This was from a Dr. Joseph B. DeLee, who was writing medical textbooks filled with such observances. (Ina May goes on to point out in the book that as we are absolutely nothing like fish or insects, those are incredibly faulty comparisons).
She discussed how these are the things that the medical professionals are taught – what they see is everything that can go wrong, and often rarely have the chance to experience a normal birth.
Watch animals giving birth.
During the conference we watched videos on YouTube of an elephant giving birth, a giraffe, a chimpanzee, and a whale. All were beautiful sites to behold, particularly the elephant, and it was fascinating to see how totally natural it was…it was cathartic!
She had several points to make in regards to animals and birth:
- Doctors used to have a lot of experience with animals giving birth, and it taught them manners when dealing with a laboring mama (she commented, if only we could grow horns or hooves when we get pregnant! It might cause a doc to be a little more sensitive before just shoving his hand up there without asking )
- You know who knows how to give birth? ALL animals. So why on earth would we be the only mammals in the entirety of the world who are unable to give birth without being surrounded by and assisted by technology?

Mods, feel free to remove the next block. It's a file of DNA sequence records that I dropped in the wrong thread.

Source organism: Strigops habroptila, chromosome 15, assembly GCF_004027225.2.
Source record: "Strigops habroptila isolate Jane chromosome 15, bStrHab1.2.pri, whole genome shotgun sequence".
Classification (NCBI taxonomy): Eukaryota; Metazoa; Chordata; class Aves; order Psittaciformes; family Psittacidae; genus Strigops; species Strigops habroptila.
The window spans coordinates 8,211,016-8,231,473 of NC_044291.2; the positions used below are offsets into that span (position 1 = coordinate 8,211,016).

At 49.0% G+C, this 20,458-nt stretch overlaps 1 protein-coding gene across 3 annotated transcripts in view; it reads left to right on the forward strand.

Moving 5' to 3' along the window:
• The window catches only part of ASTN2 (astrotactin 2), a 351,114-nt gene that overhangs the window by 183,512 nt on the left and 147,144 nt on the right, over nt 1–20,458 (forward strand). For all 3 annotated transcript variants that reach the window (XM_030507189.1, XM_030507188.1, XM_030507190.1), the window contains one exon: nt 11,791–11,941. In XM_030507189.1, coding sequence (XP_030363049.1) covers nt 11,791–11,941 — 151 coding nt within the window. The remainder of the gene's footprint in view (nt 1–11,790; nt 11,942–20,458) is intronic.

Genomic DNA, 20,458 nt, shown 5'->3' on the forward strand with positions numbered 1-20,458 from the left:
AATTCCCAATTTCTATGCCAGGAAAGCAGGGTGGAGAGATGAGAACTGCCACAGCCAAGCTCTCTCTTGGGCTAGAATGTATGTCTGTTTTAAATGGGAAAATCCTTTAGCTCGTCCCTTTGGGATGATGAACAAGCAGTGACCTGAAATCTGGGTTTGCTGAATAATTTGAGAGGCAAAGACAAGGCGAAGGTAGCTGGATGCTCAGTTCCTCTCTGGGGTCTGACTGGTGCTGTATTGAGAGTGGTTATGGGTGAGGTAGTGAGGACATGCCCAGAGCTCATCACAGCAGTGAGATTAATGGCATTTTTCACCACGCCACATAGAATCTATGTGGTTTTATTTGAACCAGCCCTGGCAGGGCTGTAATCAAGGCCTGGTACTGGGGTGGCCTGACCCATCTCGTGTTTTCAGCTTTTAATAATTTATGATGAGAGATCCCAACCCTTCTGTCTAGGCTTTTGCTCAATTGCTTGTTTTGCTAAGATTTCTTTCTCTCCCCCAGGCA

- It’s not a bad idea to pretend you are an animal when you’re in labor (with Ina May’s first delivery, pretending she was a mountain lion saw her through a lot). Again, the assumption seems to be that we are inferior to animals, but the reality is that nature gets it right most of the time.
- We have become separated from nature and from the earth, and for doctors in particular, they have often seen only the worse that can happen. When you feel so very disconnected, it can be truly helpful to go out in nature and watch some insects get it on (her words! ) or at least look at some videos of birthing animals.
- The biggest lesson of all? Animals don’t trick themselves with their minds. We can be fooled by our own culture into splitting ourselves in two, to the point where the head can be disgusted by the rest of the body. It’s gone to such an extent that there is a TV show now about women who didn’t even know they were pregnant – they have turned their minds off that much to what is occurring down below. If you’re disgusted by the idea of pooping while you’re pushing or terrified that you’ll be torn apart, you are not helping yourself open up down there!
Aside from normal birth not being an experience for doctors, it is rarely an experience for any of us. Did you ever see an actual birth before you gave birth?
I never saw any birth until a month or so before I gave birth, when I watched a few YouTube videos while I peeked between my fingers. And one of those great fears was, “How the heck am I gonna push this thing out??” Well Ina May deals with that in her lessons on sphincter law, but I think I’ll save that for another post.
Birth is not something many of us feel free even to discuss openly…even today.
Is it any wonder we’re afraid?